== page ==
A Quick Guide to Google Docs

This is the second post in the series A Quick Guide to Collaborative Media Tools (first post is here). The purpose is to give an introduction to tools that are helpful when doing collaborative work. This post is about collaborative document editing.

Writing academic papers, or texts generally, is often a collaborative process where you work with colleagues on different parts of the text. The normal procedure has been to e-mail the text document as an attachment to your colleague, but this rarely works if you want several people to read and comment on it: it’s simply too hard to keep track on all versions of the document. Using online collaborative word editors might be a solution.

More and more people are starting to use software that facilitates asynchronous and collaborative writing, editing and reviewing of texts. The cloud-based software suite Google Docs have, to many professionals, become a standard solution for these tasks.

In this post, I will try to explain the pros and cons of Google Docs and in what situation to use the service. Google Docs includes web-based software substitutes for several Microsoft Office applications such as Excel, PowerPoint and Word, but I will only talk about the Word substitute.

What’s good about using Google Docs?
• collaborative writing and editing of text documents becomes less of a hassle when you know that you are always working on the same version of the text as everybody else.

• making documents publicly available online with a permanent URL, either as read-only or read-and-write, let’s you publish a text online without having to copy it to your blog.

• by making an editable document public, anyone can edit it without signing in. This is great for ad-hoc note taking with people whose Google Accounts you do not know.

• if you’re using iPhone or Android smart-phones, you have instant access to all documents stored on Google Docs. You can even edit them from your mobile phone.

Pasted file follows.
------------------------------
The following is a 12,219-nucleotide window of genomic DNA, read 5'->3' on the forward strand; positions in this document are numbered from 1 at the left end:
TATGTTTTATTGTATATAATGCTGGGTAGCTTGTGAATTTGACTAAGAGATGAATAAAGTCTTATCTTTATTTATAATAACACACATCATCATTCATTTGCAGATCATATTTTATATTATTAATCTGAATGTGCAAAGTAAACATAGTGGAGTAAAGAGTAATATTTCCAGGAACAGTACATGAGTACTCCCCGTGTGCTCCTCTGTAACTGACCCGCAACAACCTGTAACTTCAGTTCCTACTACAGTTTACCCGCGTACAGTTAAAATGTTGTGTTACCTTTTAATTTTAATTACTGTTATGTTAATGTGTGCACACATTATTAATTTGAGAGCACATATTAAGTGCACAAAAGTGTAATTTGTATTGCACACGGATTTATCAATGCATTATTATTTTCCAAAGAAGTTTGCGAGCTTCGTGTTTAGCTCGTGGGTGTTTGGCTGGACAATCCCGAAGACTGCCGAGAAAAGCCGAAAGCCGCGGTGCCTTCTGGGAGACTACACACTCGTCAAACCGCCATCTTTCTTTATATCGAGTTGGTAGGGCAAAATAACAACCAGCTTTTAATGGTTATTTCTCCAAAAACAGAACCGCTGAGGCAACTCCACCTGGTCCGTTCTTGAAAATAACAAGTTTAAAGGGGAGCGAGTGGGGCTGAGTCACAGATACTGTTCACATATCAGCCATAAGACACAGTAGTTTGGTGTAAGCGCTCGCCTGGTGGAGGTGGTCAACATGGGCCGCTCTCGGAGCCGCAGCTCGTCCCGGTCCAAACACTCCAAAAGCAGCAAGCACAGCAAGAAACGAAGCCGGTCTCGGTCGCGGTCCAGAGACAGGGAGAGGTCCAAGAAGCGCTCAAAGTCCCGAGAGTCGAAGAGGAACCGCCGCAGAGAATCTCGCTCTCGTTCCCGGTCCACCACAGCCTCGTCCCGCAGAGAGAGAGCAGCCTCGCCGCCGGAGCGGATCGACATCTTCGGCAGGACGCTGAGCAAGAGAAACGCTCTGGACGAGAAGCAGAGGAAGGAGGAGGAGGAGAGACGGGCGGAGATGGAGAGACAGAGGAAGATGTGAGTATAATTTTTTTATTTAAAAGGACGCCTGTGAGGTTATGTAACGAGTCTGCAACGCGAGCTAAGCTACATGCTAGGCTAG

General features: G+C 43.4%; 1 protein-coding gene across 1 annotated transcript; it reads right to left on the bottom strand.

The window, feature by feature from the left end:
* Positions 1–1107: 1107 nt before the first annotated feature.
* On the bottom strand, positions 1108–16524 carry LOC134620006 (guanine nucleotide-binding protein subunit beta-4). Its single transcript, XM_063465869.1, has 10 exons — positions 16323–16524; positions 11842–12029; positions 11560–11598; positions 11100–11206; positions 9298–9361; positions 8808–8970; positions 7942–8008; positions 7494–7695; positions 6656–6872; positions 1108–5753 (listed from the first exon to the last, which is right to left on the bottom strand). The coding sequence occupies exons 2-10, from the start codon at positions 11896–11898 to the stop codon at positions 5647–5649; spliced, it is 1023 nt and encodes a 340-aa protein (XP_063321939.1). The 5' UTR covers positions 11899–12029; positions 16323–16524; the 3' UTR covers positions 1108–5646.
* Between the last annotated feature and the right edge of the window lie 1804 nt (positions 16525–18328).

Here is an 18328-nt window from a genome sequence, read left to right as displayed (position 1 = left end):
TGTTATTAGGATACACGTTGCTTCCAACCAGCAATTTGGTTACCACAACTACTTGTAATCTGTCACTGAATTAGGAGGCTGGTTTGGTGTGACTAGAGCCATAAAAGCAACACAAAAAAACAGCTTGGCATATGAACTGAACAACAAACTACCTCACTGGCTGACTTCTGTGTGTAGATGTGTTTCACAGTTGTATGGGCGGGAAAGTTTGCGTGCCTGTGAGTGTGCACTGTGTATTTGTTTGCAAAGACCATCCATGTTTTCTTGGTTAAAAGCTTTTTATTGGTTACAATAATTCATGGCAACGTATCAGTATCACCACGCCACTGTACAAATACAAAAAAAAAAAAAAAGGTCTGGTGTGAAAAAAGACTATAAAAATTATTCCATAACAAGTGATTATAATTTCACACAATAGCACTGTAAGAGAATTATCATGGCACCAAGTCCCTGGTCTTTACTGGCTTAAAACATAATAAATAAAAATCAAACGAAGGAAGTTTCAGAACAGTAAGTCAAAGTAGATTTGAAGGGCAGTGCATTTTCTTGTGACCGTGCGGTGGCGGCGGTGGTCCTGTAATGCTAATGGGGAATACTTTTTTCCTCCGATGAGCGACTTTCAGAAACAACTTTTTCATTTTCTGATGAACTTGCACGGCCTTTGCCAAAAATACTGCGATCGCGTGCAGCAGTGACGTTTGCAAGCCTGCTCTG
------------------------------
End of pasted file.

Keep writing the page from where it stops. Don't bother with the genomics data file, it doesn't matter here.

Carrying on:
• a sidebar chat that lets you chat with people working on the same document.

• using labels (now called collections) to organize your documents. You can assign multiple labels to the same document, thus making the document easier to find.

• keeping track of document revisions with the file->see revision history option

• searching for documents in Google Docs is normally faster than on your PC.

What’s bad about using Google Docs?
• importing heavily formatted Word documents rarely works. If you have the option, start with a blank document.

• not as good as Word in disclosing who has changed what in the text (the so called Track Changes option)

• footnotes are supported but doesn’t work very well

• doing layout isn’t very easy in Google Docs. However, your text document can be downloaded in a word compatible format that keeps all formatting from the original document. Even comments are preserved.

• requires internet access: Google Docs used to have offline access of documents but removed it. However, the feature seems to be on its way back.

• advanced web technology like HTML5, which Google Docs uses extensively, only works on modern browsers like Chrome, Firefox, Safari and Opera.

• you must have a Google account.

Is my data safe?
If you work at NASA, you might think twice before using cloud services like Google Docs to store your data. If you work at a university, you probably have nothing to worry about. The likelihood that you lose your data is higher if you store text documents locally on your computer (hard-drive crashes, laptop theft etc) than if you store them on Google Docs.

Other services to use
PiratePad lets you work asynchronously on publicly stored documents.

Image credit: manu contreras CC:BY-NC-SA